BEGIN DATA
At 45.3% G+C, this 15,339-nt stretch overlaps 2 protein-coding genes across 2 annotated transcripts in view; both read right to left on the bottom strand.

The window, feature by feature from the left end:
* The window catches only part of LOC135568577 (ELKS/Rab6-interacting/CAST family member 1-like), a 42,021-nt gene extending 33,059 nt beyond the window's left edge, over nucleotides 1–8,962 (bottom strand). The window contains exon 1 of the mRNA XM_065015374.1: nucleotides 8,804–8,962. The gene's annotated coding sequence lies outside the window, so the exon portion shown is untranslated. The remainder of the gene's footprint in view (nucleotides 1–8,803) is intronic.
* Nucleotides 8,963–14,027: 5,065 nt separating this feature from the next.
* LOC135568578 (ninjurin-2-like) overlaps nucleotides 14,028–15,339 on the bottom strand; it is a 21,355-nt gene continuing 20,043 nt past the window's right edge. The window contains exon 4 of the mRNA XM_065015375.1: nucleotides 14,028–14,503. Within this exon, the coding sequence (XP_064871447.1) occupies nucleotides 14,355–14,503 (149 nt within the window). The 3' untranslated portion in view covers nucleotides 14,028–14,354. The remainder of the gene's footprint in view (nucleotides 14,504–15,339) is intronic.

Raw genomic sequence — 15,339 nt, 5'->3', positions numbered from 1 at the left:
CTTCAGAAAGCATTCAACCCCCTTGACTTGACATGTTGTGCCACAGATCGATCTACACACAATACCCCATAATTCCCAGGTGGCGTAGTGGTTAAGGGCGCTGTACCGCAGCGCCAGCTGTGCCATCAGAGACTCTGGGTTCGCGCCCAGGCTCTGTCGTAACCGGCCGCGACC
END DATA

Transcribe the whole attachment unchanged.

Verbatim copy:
At 45.3% G+C, this 15,339-nt stretch overlaps 2 protein-coding genes across 2 annotated transcripts in view; both read right to left on the bottom strand.

The window, feature by feature from the left end:
* The window catches only part of LOC135568577 (ELKS/Rab6-interacting/CAST family member 1-like), a 42,021-nt gene extending 33,059 nt beyond the window's left edge, over nucleotides 1–8,962 (bottom strand). The window contains exon 1 of the mRNA XM_065015374.1: nucleotides 8,804–8,962. The gene's annotated coding sequence lies outside the window, so the exon portion shown is untranslated. The remainder of the gene's footprint in view (nucleotides 1–8,803) is intronic.
* Nucleotides 8,963–14,027: 5,065 nt separating this feature from the next.
* LOC135568578 (ninjurin-2-like) overlaps nucleotides 14,028–15,339 on the bottom strand; it is a 21,355-nt gene continuing 20,043 nt past the window's right edge. The window contains exon 4 of the mRNA XM_065015375.1: nucleotides 14,028–14,503. Within this exon, the coding sequence (XP_064871447.1) occupies nucleotides 14,355–14,503 (149 nt within the window). The 3' untranslated portion in view covers nucleotides 14,028–14,354. The remainder of the gene's footprint in view (nucleotides 14,504–15,339) is intronic.

Raw genomic sequence — 15,339 nt, 5'->3', positions numbered from 1 at the left:
CTTCAGAAAGCATTCAACCCCCTTGACTTGACATGTTGTGCCACAGATCGATCTACACACAATACCCCATAATTCCCAGGTGGCGTAGTGGTTAAGGGCGCTGTACCGCAGCGCCAGCTGTGCCATCAGAGACTCTGGGTTCGCGCCCAGGCTCTGTCGTAACCGGCCGCGACC